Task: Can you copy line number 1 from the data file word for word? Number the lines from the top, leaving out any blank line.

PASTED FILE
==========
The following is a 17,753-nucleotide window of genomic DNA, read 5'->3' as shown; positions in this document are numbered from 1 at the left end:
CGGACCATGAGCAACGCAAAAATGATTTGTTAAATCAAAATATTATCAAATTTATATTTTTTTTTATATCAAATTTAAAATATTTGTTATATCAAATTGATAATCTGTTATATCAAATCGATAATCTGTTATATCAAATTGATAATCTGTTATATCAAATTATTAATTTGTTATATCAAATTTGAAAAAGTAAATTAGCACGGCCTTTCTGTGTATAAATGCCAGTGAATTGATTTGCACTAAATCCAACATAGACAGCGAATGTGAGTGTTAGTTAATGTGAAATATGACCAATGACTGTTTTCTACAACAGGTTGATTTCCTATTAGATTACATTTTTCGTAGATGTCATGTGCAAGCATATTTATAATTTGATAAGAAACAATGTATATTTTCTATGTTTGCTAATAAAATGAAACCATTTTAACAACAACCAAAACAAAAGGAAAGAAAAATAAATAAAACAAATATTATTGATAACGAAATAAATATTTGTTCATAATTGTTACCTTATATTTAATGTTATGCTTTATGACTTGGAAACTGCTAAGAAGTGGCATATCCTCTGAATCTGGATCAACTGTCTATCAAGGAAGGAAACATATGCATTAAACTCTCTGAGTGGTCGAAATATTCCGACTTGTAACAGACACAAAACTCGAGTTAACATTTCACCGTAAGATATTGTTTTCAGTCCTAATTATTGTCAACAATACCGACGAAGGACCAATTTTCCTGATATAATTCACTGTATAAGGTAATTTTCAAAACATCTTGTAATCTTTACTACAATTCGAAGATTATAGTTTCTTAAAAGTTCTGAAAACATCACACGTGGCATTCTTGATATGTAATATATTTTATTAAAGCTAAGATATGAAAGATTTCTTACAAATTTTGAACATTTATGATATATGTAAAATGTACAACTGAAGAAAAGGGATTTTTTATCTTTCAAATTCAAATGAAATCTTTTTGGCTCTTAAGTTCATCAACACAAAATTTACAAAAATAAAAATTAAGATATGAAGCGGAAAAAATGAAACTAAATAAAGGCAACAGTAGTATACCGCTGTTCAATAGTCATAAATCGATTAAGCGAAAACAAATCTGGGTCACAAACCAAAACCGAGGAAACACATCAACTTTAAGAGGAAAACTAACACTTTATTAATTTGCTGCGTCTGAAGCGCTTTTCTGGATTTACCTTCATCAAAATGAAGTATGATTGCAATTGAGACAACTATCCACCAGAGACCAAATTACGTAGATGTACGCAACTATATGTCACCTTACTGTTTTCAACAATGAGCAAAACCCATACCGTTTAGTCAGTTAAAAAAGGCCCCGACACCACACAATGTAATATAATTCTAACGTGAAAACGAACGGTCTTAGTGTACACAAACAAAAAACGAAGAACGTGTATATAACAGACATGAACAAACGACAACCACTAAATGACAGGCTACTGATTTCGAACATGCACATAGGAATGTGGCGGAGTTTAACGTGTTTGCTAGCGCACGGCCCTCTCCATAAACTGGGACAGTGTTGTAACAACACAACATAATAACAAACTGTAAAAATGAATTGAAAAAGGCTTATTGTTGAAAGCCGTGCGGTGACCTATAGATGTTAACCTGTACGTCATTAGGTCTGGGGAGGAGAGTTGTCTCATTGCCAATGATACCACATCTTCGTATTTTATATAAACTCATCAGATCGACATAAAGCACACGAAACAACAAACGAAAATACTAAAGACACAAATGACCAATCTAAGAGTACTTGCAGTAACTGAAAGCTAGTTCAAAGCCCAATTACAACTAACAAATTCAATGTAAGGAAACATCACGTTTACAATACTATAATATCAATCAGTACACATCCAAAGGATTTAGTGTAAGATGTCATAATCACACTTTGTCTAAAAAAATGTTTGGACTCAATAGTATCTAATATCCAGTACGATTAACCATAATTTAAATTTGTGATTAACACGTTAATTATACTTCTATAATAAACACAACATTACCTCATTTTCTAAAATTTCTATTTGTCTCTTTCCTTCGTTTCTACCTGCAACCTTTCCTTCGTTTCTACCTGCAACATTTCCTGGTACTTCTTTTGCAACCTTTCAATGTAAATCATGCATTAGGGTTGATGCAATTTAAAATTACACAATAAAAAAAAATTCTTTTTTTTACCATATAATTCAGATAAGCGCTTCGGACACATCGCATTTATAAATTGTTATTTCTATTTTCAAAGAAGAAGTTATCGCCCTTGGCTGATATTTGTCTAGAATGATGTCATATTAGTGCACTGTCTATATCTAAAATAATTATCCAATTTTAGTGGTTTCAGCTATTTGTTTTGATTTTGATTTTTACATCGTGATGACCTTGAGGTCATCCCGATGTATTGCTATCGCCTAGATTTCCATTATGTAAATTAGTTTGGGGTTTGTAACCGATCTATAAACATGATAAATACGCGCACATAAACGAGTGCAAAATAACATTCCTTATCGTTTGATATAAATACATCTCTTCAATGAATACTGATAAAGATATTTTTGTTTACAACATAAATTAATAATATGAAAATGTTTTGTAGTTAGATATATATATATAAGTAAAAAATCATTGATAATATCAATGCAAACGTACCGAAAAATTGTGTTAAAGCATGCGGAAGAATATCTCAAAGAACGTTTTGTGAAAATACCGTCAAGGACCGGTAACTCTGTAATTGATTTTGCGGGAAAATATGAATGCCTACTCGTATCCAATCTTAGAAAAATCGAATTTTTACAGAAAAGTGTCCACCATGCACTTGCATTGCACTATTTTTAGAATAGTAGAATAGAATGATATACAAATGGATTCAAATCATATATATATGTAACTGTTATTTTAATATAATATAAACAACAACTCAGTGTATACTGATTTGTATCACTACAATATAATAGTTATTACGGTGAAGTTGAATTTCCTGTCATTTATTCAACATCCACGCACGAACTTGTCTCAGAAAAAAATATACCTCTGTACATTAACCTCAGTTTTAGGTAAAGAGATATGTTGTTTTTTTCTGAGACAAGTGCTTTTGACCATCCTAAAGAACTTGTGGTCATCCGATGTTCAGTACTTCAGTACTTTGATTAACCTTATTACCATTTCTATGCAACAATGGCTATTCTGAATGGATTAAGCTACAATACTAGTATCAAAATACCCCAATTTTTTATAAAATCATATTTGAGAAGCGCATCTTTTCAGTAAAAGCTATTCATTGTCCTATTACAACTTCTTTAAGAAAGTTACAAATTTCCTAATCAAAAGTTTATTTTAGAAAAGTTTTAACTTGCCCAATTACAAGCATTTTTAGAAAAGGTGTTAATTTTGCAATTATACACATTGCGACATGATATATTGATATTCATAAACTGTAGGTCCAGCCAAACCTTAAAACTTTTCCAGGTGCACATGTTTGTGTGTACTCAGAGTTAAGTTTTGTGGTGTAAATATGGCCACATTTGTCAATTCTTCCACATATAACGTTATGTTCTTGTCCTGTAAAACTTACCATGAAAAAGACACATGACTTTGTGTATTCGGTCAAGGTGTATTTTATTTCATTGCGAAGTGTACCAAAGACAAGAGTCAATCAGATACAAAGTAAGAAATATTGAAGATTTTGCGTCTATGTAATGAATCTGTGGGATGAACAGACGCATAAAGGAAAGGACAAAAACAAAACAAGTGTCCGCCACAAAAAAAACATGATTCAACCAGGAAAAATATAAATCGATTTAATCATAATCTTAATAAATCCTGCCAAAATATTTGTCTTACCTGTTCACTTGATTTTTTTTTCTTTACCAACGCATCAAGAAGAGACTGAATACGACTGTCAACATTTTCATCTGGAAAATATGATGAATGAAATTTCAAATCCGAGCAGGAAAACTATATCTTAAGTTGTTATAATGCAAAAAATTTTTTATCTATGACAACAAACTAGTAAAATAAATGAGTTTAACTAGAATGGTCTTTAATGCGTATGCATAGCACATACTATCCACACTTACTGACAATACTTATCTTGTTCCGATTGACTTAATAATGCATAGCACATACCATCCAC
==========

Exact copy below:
The following is a 17,753-nucleotide window of genomic DNA, read 5'->3' as shown; positions in this document are numbered from 1 at the left end: